“All of the major pipelines our building trades members build employ the most advanced technology and monitoring systems and maintenance plans. Furthermore, research has proven that pipelines are the safest, most economical and environmentally friendly mode of transporting energy. We appreciate this administration working to ease permitting delays on vitally important projects that create good jobs and ensure clean, safe and affordable energy for communities across this great nation.”
Safe, modern pipelines are critically important for our economy and for U.S. consumers. Access to abundant natural gas and oil saved Americans more than $300 billion in energy spending in 2016 compared to 2010. Infrastructure is access. API’s Robin Rorick told a Senate subcommittee this week that a 2017 study estimated the United States will need up to $1.3 trillion in energy infrastructure investment through 2035. Rorick:
“Ensuring we have a robust energy infrastructure system that keeps pace with growing production and demand is essential to helping provide American families and businesses with reliable access to affordable energy. … Whether it is powering our nation’s electricity grid, delivering natural gas to heat homes during harsh winters, or providing emergency fuel for first responders during natural disasters, this investment will ensure that these critical fuels are delivered when and where they are needed most.”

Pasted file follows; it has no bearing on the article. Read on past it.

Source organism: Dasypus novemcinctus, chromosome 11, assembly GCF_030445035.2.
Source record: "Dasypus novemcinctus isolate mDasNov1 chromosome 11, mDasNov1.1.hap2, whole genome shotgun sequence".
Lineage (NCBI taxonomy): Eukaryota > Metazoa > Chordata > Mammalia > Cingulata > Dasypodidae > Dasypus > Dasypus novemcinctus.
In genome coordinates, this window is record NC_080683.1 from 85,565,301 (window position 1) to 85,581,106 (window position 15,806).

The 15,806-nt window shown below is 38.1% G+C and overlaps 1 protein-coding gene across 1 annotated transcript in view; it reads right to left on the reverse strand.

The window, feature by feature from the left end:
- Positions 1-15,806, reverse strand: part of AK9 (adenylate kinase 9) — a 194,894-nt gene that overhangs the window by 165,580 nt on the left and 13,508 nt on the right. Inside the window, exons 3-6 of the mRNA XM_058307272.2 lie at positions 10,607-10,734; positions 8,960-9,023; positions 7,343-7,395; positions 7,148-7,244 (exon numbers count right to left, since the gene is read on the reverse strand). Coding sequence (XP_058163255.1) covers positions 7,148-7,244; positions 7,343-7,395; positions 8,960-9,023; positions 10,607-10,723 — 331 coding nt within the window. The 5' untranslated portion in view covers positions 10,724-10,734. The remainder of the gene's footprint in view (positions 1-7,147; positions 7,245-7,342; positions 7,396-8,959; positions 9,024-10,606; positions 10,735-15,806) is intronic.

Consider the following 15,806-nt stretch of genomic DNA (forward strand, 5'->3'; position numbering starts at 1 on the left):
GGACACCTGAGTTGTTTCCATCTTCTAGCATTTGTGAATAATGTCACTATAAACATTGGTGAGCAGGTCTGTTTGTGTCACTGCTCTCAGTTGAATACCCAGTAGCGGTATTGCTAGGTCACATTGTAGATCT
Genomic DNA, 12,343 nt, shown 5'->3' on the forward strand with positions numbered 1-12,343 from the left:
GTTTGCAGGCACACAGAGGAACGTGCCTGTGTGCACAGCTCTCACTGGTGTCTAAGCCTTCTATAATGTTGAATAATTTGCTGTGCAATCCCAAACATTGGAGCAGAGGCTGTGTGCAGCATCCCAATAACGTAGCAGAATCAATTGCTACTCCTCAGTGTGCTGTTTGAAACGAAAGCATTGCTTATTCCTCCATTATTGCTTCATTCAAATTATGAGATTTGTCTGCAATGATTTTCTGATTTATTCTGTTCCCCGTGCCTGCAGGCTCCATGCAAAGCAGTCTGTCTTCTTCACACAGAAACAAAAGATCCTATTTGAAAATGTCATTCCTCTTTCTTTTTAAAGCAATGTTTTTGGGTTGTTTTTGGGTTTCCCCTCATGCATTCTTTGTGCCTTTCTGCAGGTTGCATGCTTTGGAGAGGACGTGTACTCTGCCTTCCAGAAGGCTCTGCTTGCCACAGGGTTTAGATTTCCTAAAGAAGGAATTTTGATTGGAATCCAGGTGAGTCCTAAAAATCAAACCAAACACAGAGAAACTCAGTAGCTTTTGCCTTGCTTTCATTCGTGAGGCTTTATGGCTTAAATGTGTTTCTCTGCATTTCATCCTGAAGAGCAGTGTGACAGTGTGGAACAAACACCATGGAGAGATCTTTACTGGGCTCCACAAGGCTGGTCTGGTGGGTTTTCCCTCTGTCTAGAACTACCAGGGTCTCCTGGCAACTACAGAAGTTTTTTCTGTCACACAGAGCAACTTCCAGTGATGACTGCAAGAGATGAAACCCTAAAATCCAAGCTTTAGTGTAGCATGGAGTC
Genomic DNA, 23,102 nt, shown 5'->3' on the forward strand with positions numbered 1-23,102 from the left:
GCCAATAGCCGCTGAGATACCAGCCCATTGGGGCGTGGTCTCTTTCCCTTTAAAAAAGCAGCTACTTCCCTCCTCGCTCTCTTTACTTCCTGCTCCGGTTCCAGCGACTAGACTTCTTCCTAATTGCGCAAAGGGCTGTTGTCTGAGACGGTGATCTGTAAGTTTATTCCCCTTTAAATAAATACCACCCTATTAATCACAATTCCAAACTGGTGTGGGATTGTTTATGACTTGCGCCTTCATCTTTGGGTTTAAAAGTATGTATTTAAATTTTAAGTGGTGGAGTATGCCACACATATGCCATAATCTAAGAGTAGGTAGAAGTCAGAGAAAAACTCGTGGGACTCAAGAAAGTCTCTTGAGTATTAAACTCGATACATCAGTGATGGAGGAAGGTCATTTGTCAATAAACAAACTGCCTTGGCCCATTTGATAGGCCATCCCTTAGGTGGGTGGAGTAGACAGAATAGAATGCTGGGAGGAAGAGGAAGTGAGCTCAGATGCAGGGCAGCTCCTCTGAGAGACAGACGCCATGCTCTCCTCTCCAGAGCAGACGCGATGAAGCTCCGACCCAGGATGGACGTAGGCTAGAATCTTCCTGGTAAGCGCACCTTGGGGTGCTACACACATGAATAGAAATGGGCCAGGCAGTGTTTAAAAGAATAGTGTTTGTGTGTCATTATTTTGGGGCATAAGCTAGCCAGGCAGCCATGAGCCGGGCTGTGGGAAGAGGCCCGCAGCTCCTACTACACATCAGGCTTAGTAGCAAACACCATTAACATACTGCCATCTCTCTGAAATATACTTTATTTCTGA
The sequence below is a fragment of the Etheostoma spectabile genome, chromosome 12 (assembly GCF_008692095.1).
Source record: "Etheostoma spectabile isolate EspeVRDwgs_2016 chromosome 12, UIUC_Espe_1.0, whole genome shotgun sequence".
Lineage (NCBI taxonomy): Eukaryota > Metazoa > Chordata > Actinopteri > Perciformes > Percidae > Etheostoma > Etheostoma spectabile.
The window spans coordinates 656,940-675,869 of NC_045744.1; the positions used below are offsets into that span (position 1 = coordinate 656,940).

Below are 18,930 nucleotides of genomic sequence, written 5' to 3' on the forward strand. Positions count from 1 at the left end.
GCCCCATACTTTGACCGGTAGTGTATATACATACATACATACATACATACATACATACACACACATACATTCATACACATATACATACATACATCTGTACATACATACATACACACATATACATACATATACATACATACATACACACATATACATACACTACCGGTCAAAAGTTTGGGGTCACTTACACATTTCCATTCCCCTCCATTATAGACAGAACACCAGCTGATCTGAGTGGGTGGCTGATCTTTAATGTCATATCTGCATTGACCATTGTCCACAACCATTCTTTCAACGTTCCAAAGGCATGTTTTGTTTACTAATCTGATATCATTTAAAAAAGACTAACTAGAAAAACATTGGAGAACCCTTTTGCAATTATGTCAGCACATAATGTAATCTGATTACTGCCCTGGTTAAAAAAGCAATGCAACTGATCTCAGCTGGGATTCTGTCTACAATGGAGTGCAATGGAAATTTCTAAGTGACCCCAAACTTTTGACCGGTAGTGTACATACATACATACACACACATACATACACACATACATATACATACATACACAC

So, kudos to the administration for seeing the primacy of energy to the nation’s well-being and security and for taking action that will reduce needless delays without hindering careful technical and environmental review. And for recognizing that a lack of infrastructure is harming some parts of the country, which industry has been pointing out for some time. From the Executive Order:
Within 180 days of the date of this order, the Secretary of Transportation, in consultation with the Secretary of Energy, shall submit a report to the President ... regarding the economic and other effects caused by the inability to transport sufficient quantities of natural gas and other domestic energy resources to the States in New England and, as the Secretary of Transportation deems appropriate, to States in other regions of the Nation. This report shall assess whether, and to what extent, State, local, tribal, or territorial actions have contributed to such effects.
National Association of Manufacturers President and CEO Jay Timmons:
“For years, manufacturers have advocated a modernized permitting process, and this administration has listened, providing much needed clarity to often confusing or unpredictable rules and regulations. With these new tools in hand, manufacturers are not only empowered to make new investments in our people and our communities but also to keep our promise to deliver responsible environmental stewardship.”
About The Author
Mark Green joined API after a career in newspaper journalism, including 16 years as national editorial writer for The Oklahoman in the paper’s Washington bureau. Previously, Mark was a reporter, copy editor and sports editor at an assortment of newspapers. He earned his journalism degree from the University of Oklahoma and master’s in journalism and public affairs from American University. He and his wife Pamela have two grown children and six grandchildren.